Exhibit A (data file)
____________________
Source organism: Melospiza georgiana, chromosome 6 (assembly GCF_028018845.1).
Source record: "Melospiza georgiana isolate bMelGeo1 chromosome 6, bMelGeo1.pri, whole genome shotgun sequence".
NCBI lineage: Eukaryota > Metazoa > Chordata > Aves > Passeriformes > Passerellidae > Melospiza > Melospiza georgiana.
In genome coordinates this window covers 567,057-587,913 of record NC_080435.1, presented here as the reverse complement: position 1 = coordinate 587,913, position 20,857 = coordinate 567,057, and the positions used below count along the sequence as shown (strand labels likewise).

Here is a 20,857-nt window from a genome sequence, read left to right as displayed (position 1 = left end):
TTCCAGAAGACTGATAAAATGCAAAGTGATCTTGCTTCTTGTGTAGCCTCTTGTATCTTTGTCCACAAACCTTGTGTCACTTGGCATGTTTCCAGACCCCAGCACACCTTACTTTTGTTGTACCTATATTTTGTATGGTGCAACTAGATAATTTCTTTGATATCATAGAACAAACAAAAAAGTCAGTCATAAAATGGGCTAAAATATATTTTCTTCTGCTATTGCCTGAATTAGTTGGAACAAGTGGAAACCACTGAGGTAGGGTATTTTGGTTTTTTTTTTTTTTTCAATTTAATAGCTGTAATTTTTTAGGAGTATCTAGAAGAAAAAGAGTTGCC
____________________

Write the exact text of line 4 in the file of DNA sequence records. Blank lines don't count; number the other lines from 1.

In genome coordinates this window covers 567,057-587,913 of record NC_080435.1, presented here as the reverse complement: position 1 = coordinate 587,913, position 20,857 = coordinate 567,057, and the positions used below count along the sequence as shown (strand labels likewise).